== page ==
“I didn’t want to turn it into another ‘Hairspray’ where people just turn to camera and start singing.”
Twenty-five year old Kevin Tancharoen wasn’t even alive when "Fame" — the classic 1980 film about a group of aspiring performers at a high school — was released. But Tancharoen was immersed in his own glamourous world as a teenager himself, dancing and choreographing for the likes of pop stars Britney Spears and Christina Aguilera.
It was that background that attracted producers to Tancharoen, who directs MGM’s reimagined version of the film, out Friday. Next up, he’ll take a turn away from music-based film with Universal’s "Arcana," a science fiction film comparable to a live-action graphic novel being produced by Brett Ratner.
TheWrap talked to Tancharoen about what Spears is really like, how his dance background impacted his filmmaking and the national obsession with music-based programming.
How do you overcome the stigma of people who think, "Ugh, another remake?"
I know it’s called a remake, but I feel like that word is thrown around. You can’t consider "Batman" and "Star Trek" a remake. The core idea of the first film is all we took: four years and New York Performing Arts school and tracking them from auditions to graduation. Other than that, all the characters are different. We kept "Out Here On My Own" and "Fame" and the cafeteria scene.
This is MGM’s only film this year and they’ve had a bunch of exec upheaval this summer — there’s gotta be some pressure there for you.
I’ve thought about it, but I can’t let that kind of pressure get to my head. All I had to focus on was making the best version of the movie possible and I really hope it does well for MGM because they’ve been so supportive of the film.
Music-based films can often get pretty cheesy and kitschy. How’d you avoid that?
I lucked out because the first "Fame" is not a musical — it’s a drama that has music, but it’s not a musical. Musicals turn to camera and sing their emotions. We don’t do that. All of the songs are integrated into the story line, so if they are singing, they are in singing class, or dance is at a performance. We don’t have the taxi cabs. We wanted to make sure everything seems organic.
You’re 25 — you weren’t alive when the original came out. What was your familiarity with the film before you signed on?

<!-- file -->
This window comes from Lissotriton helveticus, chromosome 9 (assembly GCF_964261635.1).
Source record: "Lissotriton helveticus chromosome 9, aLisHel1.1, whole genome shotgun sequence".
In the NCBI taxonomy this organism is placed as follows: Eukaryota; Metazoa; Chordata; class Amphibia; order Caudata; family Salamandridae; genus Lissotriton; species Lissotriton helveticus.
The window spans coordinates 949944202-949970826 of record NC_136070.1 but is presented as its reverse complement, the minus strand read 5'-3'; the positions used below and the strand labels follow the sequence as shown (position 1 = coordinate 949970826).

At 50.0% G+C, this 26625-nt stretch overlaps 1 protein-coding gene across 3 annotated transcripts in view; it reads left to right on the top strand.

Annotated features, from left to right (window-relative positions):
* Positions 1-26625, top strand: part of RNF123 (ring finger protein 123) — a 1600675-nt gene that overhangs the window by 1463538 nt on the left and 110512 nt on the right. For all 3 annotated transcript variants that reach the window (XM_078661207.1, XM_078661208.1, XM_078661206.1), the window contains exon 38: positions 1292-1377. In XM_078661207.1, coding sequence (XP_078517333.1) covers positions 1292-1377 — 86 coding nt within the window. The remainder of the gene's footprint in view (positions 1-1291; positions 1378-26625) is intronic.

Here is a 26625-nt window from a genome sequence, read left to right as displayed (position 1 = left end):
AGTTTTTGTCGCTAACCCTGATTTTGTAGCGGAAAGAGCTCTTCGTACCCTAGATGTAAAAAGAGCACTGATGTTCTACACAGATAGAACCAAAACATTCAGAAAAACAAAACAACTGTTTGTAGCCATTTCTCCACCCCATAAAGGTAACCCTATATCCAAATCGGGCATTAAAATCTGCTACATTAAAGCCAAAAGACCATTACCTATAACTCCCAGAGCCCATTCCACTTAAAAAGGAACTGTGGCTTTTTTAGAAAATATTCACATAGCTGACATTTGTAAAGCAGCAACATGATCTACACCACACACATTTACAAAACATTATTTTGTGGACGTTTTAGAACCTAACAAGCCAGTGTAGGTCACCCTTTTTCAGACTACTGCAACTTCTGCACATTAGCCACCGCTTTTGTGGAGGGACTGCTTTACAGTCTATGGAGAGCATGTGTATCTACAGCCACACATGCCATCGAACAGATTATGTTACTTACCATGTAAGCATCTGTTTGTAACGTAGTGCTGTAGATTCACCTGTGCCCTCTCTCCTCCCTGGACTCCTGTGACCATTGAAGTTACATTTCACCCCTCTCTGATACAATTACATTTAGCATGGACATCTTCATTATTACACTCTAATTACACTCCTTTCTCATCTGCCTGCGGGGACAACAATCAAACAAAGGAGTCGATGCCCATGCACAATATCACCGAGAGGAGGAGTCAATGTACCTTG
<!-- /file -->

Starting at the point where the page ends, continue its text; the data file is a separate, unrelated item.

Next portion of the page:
I first saw the movie when I was 12 and loved it ever since. I held it up on a pedestal and thought it was one of the first of its kind ot be about young people but also be realistic. Whoever wrote that damn "Fame" song, I don’t know how they made such a catchy chorus, but it caught lightning in a bottle.
You have a background in dance, right?
When I was around 15 I danced for Britney Spears at the VMAs, and a friend of mine, Wade Robson, was choreographing for her at the time. So I started working with her and other artists like Christiana Milian and Christina Aguilera . Then Britney was getting ready for her next album and she asked me to do direct her tour and I had just turned 19. I did all of the video segments.
So you were right in the middle of that teen queen, boy band era?
I was in the middle of that generation and and it seems like all of that kind of fan craziness has shifted to the Disney Channel. It all went to Miley and the Jonas Brothers and it’s quite interesting how Disney has become the new MTV.
What has it been like to watch Britney go through so many ups and downs in both her personal and career life?
I always knew her as a person who was a hard worker and a girl that doesn’t stop. She’d be in the recording studio, at dance rehearsal, and then back on the bus and in between all of that are interviews. I always saw that side of her. I never really witnessed the party side — the public tabloid side of her life that everyone knows.
How did you make the jump from dancing to filmmaking?
My agent called me and said "they are remaking ‘Fame’ and the producers want to meet you." They liked that at a young age, I was surrounded by singers, actors, and dancers and thought that was a unique perspective in being immersed in the world of fame. I told them I liked "All That Jazz" — the Jean Kelly, Fred Estaire kind of world. I didn’t want to turn it into another ‘Hairspray’ where people turn to camera and start singing.
Your background must have played a big part in the filmmaking process.
Yeah. I wanted to make sure it wasn’t a hip hop movie like "You Got Served" or "Step Up" because those already exist. I’ve never liked this MTV style of cutting and shooting coverage — a bunch of people in the room shooting the dance from difference perspectives and you cut it all together later. I always responded to the way Bob Fosse shot sequences. He was at the right place at the right time, and everything was well paced out and storyboarded.
Sometimes when you hire actors who are good dancers, the acting really suffers as a result — like in "Center Stage."
We hired actors first, not dancers. "Center Stage" was about a hardcore ballet company with prima ballerinas who are supposed to be amazing. The thing about "Fame" is that you need imperfections so it seems like they’re really in high school. If they were at the top of their game freshman year, then why are they training in the first place?
MTV recently aired a reality show about a performing arts school called "Taking the Stage." What’s the fascination with these places?
It feels like it’s a place where everyone’s having a good time. It’s a magical idea about a school where in class you’re learning dance instead of math. It seems like an easy, fun school but the truth is that it’s really a difficult school because of the competition level and the expectations put upon you. You’re constantly in a competitive mindset — every day is an audition at these damn schools.